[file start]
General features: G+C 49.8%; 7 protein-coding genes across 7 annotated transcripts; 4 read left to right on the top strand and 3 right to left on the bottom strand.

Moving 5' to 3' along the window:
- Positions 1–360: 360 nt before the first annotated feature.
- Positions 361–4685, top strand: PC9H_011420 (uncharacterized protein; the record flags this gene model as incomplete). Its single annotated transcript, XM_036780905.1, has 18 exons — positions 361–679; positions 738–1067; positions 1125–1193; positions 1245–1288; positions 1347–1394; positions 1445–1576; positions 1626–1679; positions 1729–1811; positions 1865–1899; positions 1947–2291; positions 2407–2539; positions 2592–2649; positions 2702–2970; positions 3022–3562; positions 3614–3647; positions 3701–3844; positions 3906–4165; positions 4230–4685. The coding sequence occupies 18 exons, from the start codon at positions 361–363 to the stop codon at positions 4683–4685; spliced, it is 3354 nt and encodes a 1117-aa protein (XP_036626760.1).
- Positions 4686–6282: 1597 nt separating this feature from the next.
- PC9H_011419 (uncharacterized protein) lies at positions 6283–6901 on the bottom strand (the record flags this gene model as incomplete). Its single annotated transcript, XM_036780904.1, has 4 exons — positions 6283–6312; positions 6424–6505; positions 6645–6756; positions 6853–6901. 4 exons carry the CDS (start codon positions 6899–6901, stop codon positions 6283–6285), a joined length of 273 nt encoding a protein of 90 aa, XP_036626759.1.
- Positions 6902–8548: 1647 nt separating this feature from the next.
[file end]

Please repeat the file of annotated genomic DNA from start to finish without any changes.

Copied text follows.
General features: G+C 49.8%; 7 protein-coding genes across 7 annotated transcripts; 4 read left to right on the top strand and 3 right to left on the bottom strand.

Moving 5' to 3' along the window:
- Positions 1–360: 360 nt before the first annotated feature.
- Positions 361–4685, top strand: PC9H_011420 (uncharacterized protein; the record flags this gene model as incomplete). Its single annotated transcript, XM_036780905.1, has 18 exons — positions 361–679; positions 738–1067; positions 1125–1193; positions 1245–1288; positions 1347–1394; positions 1445–1576; positions 1626–1679; positions 1729–1811; positions 1865–1899; positions 1947–2291; positions 2407–2539; positions 2592–2649; positions 2702–2970; positions 3022–3562; positions 3614–3647; positions 3701–3844; positions 3906–4165; positions 4230–4685. The coding sequence occupies 18 exons, from the start codon at positions 361–363 to the stop codon at positions 4683–4685; spliced, it is 3354 nt and encodes a 1117-aa protein (XP_036626760.1).
- Positions 4686–6282: 1597 nt separating this feature from the next.
- PC9H_011419 (uncharacterized protein) lies at positions 6283–6901 on the bottom strand (the record flags this gene model as incomplete). Its single annotated transcript, XM_036780904.1, has 4 exons — positions 6283–6312; positions 6424–6505; positions 6645–6756; positions 6853–6901. 4 exons carry the CDS (start codon positions 6899–6901, stop codon positions 6283–6285), a joined length of 273 nt encoding a protein of 90 aa, XP_036626759.1.
- Positions 6902–8548: 1647 nt separating this feature from the next.